“At the start, the only way to really ascertain the success of our efforts was to see Act 1, as close to screen-ready as we could come. So I put together an assemblage and Danny, the producers, and I viewed it. Not only did we want to see how it all worked together before moving on, we wanted to see that we had achieved the tone and quality we were after, because each act needed to feel completely different. And since Danny was shooting each piece a bit differently, I was cutting each one differently. For example, there’s a lot of energy, almost frenetic, to the camera movements in Act 1, plus it was shot on 16mm, so it gives it this cinema verité feel and harkens back to a less technically-savvy time. Act 2 has a more classical technique to it, so the cutting becomes a little slower in pacing. By getting a sense of what was working and maybe what wasn’t, it helped define how we were going to shoot the subsequent two acts and ensure we were creating an evolution for the character and the story. We would not have been able to do this if we had shot this film chronologically out of order, the way most features are.”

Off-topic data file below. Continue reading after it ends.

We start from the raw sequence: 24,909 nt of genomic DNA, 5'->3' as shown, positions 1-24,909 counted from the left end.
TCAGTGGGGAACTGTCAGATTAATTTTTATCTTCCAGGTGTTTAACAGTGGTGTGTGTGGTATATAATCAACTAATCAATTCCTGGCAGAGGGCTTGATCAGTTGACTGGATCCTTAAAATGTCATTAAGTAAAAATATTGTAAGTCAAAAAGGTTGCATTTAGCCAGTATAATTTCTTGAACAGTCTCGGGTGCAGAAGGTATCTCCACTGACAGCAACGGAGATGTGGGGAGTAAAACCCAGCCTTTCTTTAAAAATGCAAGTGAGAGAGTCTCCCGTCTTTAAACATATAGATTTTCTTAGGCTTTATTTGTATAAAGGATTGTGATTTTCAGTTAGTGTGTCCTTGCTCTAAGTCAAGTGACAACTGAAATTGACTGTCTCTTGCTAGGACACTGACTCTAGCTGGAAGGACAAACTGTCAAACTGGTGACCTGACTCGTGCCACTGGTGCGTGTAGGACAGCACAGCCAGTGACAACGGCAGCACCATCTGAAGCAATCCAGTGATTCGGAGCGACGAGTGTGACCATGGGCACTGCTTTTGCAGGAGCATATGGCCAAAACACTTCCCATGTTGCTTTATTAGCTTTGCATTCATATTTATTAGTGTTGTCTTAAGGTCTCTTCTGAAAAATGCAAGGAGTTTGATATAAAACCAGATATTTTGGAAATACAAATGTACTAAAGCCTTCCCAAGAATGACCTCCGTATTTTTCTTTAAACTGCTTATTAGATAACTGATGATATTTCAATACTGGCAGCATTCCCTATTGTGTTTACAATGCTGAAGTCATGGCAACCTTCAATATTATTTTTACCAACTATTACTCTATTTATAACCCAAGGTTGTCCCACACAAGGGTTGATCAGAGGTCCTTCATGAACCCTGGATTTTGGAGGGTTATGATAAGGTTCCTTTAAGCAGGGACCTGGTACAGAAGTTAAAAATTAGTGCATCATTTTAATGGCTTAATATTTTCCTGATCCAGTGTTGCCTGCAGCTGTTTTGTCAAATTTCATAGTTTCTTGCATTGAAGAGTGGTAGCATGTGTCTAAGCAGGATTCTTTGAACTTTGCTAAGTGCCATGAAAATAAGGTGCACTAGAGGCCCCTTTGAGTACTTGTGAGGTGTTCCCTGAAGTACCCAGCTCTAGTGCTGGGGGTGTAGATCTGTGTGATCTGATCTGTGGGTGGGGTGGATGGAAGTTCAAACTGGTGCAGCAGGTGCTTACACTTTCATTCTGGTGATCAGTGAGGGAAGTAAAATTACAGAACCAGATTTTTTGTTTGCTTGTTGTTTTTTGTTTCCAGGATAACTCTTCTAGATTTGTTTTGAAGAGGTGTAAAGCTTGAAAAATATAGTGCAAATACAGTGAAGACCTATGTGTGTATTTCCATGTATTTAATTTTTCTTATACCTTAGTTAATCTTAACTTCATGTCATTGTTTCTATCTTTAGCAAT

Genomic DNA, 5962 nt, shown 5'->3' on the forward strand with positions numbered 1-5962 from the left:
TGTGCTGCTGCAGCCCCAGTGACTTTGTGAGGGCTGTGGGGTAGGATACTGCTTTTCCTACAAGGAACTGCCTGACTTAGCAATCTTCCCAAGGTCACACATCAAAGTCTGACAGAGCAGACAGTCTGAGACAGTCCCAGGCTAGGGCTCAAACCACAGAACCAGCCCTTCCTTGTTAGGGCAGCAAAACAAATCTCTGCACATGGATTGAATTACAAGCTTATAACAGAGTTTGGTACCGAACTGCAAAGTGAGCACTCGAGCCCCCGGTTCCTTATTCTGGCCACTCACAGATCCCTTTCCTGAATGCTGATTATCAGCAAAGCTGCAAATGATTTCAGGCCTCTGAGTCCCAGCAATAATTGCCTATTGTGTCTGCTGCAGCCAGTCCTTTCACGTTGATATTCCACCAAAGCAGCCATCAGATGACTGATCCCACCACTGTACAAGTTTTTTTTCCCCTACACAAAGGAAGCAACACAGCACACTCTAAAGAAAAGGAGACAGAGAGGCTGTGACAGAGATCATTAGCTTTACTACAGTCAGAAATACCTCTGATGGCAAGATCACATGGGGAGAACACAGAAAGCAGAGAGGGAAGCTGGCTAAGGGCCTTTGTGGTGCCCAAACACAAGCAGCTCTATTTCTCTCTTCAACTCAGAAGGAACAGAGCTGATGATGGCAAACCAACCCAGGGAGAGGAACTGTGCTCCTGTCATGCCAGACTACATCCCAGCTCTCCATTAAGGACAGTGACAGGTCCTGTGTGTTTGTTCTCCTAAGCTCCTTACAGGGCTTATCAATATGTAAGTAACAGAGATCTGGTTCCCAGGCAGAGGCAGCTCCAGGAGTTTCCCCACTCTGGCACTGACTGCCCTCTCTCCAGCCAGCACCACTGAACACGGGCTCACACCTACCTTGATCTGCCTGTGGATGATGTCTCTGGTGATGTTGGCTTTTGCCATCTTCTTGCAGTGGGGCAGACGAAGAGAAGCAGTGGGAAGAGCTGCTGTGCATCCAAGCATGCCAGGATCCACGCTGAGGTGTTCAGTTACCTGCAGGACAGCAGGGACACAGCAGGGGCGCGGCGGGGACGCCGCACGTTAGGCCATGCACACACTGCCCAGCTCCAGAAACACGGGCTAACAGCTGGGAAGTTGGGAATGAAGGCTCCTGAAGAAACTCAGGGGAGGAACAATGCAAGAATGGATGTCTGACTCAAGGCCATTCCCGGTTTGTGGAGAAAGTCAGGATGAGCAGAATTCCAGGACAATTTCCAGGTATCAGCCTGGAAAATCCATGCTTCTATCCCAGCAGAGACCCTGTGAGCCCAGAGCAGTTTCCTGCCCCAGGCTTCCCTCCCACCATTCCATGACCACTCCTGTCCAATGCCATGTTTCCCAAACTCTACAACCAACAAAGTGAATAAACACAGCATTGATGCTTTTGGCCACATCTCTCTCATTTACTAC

It’s common for a film’s scene structure to be re-arranged during the edit, but that’s harder to do with a film like Steve Jobs. There’s walking-talking dialogue that moves from one room to the next, which means the written script forces a certain linear progression. It’s a bit like the challenge faced in Birdman: Or (The Unexpected Virtue of Ignorance), except without the need to present the story as a continuous, single take. Graham says, “We did drop some scenes, but it was tricky, because you have to bridge the gap without people noticing. One of the scenes that was altered a lot from how it was written was the fight between John Scully (Jeff Daniels) and Steve Jobs (Michael Fassbender). This scene runs about eleven minutes and Danny and I felt it lost momentum. So we spent about 48 hours recutting the scene. Instead of following the script literally, we followed the change in emotion of the actors’ performances. This led to a better emotional climax, which made the scene work.”
From San Francisco to London